Coding with JavaScript For Dummies
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jQuery is a powerful and simple JavaScript library that you can use to select elements in your Web page, add impressive special effects, and insert content. Also find great resources for jQuery tips, tutorials, and plug-ins.

Selecting elements with jQuery

jQuery allows you to select elements in a Web page with ease. You can find anything you want in a page and then use jQuery to add special effects, react to user actions, or show and hide content inside or outside the element you have selected. All these tasks start with knowing how to select an element. Here’s a handy list you can use to select almost anything on your Web page.

To Select By Use This
Element type (for example, <img>) $(“img”)
All elements $(“*”)
ID (for example, id=”thisIsTheID”) $(“#thisIsTheID”)
Class (for example, class=”someClass”) $(“.someClass”)
Order (for example, the first or last <img> element) $(“img:first”)
$(“img:last”)
Attribute, (for example, to get the length attribute of <img>) $(“img[height]”).length
Parent (for example, the parent of <div>) $(“div:parent”)
Child (for example, the first or last child of <div>) $(“div:first-child”)
$(“div:last-child”)

Showing, hiding, sliding, and fading elements with jQuery

jQuery effects are great fun and can transform a simple, static Web page into a dynamic, interactive experience for the site visitor. Part of the visual interest that jQuery offers is the capability to show, hide, slide, and fade elements. The examples that follow all use this sample code:

<html>
<head>
<title>My Test Page</title>
<script type="text/javascript" src="js/jquery-1.4.min.js"></script>
<script type="text/javascript">
$(document).ready(function(){
//Your code goes here.
});
</script>
</head>
<body>
<div id="hideme">This is visible.</div>
<div style="display:none" id="showme">This is hidden.</div>
<input id="showme" value="doSomething" type="submit">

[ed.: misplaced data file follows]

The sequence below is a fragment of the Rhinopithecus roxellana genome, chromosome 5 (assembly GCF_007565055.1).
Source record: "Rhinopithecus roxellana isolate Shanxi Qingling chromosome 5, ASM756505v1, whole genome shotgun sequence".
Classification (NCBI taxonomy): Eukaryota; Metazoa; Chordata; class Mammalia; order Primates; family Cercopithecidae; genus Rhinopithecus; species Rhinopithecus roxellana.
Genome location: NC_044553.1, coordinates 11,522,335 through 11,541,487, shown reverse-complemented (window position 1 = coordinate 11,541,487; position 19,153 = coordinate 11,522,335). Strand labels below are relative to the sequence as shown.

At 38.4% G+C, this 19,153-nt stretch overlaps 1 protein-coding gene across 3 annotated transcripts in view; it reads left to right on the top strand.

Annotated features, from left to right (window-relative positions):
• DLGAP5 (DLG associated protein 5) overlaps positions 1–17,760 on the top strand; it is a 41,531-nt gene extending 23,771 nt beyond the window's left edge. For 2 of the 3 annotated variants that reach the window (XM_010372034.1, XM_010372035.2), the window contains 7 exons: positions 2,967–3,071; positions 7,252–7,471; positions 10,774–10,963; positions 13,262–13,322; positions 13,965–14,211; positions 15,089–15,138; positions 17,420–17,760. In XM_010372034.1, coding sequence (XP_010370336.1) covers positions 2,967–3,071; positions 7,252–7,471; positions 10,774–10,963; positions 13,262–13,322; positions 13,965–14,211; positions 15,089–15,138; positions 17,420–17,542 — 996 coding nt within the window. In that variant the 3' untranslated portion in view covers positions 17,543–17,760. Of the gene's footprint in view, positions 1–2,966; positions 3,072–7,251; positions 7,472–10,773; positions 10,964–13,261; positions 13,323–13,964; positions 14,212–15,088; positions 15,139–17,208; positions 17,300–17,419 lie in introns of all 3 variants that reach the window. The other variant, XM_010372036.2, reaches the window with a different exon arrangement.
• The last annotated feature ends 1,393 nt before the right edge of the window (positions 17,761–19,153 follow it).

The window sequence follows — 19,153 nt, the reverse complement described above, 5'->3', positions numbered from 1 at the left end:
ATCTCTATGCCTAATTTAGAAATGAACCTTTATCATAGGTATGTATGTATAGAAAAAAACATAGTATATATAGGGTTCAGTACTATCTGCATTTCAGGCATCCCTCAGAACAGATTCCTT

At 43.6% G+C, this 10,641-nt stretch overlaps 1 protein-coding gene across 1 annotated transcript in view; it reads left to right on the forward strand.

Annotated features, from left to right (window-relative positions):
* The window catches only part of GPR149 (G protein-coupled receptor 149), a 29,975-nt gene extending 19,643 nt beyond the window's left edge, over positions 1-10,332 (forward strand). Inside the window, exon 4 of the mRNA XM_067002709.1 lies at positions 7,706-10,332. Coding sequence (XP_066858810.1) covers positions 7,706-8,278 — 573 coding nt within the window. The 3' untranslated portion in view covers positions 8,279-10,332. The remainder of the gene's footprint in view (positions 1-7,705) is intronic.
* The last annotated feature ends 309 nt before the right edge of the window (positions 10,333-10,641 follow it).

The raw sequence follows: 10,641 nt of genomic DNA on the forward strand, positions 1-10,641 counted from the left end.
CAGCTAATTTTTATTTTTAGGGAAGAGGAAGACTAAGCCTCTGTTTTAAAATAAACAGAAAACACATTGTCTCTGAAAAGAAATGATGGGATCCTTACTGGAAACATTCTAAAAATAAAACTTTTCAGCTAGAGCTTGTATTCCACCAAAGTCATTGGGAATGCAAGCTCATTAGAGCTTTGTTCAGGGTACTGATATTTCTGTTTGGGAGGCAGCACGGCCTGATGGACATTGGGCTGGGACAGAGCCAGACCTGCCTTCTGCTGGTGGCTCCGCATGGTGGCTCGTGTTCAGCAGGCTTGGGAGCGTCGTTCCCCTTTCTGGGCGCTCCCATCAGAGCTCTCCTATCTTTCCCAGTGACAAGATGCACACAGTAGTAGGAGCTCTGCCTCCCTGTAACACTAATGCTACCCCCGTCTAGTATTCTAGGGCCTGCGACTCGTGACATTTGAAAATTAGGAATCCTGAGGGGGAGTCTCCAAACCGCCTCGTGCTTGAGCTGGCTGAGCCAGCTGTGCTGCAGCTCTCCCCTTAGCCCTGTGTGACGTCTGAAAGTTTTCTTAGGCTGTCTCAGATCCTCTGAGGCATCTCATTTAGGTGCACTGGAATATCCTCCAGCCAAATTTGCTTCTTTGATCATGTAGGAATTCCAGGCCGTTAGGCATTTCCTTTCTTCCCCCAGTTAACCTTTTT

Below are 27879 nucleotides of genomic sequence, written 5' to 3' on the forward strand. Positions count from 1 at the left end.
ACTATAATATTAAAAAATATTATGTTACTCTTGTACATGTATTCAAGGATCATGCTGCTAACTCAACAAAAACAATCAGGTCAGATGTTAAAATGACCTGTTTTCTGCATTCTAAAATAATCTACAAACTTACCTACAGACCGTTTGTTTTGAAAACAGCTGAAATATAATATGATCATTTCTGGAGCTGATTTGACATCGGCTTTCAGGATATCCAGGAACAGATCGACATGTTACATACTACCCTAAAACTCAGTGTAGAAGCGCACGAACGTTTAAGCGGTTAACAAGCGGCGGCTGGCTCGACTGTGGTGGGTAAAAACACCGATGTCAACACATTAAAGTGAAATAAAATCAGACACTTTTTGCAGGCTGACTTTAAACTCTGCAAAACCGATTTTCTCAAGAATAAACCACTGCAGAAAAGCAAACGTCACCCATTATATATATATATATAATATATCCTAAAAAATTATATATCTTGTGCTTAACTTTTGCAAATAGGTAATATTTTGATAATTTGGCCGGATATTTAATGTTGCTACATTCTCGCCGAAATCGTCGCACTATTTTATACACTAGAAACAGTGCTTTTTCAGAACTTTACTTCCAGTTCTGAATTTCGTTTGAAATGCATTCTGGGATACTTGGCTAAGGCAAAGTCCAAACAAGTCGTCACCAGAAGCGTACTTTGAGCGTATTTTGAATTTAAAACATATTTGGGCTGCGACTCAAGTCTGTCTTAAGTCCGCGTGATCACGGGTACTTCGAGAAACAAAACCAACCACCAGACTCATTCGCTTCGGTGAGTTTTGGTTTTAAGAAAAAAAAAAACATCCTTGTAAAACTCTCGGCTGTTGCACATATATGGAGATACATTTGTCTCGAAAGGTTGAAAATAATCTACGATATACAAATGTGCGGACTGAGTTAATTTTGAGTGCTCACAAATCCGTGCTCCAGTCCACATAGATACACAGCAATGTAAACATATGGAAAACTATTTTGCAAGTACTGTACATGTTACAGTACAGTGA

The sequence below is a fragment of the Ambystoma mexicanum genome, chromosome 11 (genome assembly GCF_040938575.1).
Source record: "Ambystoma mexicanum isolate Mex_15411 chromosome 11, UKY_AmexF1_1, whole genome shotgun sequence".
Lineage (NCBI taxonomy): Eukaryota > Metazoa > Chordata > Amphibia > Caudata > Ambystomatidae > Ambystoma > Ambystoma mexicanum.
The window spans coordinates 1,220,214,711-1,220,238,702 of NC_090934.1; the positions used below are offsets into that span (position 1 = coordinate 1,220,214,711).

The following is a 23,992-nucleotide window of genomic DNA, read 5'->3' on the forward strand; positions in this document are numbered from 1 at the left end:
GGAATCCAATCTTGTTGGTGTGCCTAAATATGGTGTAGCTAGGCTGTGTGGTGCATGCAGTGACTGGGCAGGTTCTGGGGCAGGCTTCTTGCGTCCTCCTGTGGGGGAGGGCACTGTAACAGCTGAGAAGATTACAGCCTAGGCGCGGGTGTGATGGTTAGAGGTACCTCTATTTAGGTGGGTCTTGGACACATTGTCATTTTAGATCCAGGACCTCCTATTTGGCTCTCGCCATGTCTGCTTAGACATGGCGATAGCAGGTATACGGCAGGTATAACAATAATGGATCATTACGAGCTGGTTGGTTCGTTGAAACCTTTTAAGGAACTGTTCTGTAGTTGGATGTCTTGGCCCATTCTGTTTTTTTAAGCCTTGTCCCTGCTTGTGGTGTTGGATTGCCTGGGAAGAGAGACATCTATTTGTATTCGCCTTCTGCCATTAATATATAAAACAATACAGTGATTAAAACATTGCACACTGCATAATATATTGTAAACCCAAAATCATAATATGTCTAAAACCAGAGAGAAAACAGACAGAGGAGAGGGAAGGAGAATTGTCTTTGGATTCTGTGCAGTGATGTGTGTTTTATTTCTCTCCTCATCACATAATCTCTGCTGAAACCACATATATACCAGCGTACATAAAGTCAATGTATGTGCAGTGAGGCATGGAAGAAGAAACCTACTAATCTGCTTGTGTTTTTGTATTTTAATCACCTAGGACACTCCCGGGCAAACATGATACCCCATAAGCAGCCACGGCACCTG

</body>
</html>

Here’s a quick rundown on how to apply these effects to a <div> element on a Web page.

Effect Code
Hide $(“:submit”).click(function () {
$(“div”).hide();
});
Show $(“:submit”).click(function () {
$(“#showme”).show();
});
Slide down $(“:submit”).click(function () {
$(“#showme”).slideDown();
});
Slide up $(“:submit”).click(function () {
$(“#hideme”).slideUp();
});
Fade in $(“:submit”).click(function () {
$(“#showme”).fadeIn();
});
Fade out $(“:submit”).click(function () {
$(“#hideme”).fadeOut();
});

Inserting content before, after, and inside elements with jQuery

jQuery provides you with easy ways to get at the data in your Web page. In particular, you can insert any content you want, anywhere on your page. The examples that follow all use this sample code:

<html>
<head>
<title>My Test Page</title>
<script type="text/javascript" src="js/jquery-1.4.min.js"></script>
<script type="text/javascript">
$(document).ready(function(){
//Your code goes here.
});
</script>
</head>
<body>
<div>I am a div.</div>
<br />
<input value="Go" type="submit">
</body>
</html>

Here’s a quick rundown on how to insert content before, after, and inside a <div> element in a Web page:

To Place Content Code
In front of and outside the <div> (before) $(“:submit”).click(function () {
$(“div”).before(“Before<br />”);
});
In back of and outside the <div> (after) $(“:submit”).click(function () {
$(“div”).after(“After<br />”);
});
Inside the <div> but before
existing content (prepend)
$(“:submit”).click(function () {
$(“div”).prepend(“New Content!”);
});
Inside the <div> but after
existing content (append)
$(“:submit”).click(function () {
$(“div”).append(“New Content!”);
});

Online jQuery resources

As you gain experience with jQuery, you’ll likely have questions about more advanced jQuery techniques. And after you use jQuery plug-ins, you’ll be hooked and want to get more. jQuery.com provides lots of technical support and the official list of jQuery plug-ins. Visit these additional sites for answers to your jQuery questions and for more ways to extend how you use jQuery in your Web pages:

About This Article

This article is from the book:

About the book authors:

Chris Minnick is an author, trainer, and web developer who has worked on web and mobile projects for both small and major businesses. Learn more at watzthis.com. Eva Holland is an experienced web developer, tech trainer, and coauthor of Coding with JavaScript For Dummies. With Chris Minnick, she founded WatzThis?, a company focused on training and course development.

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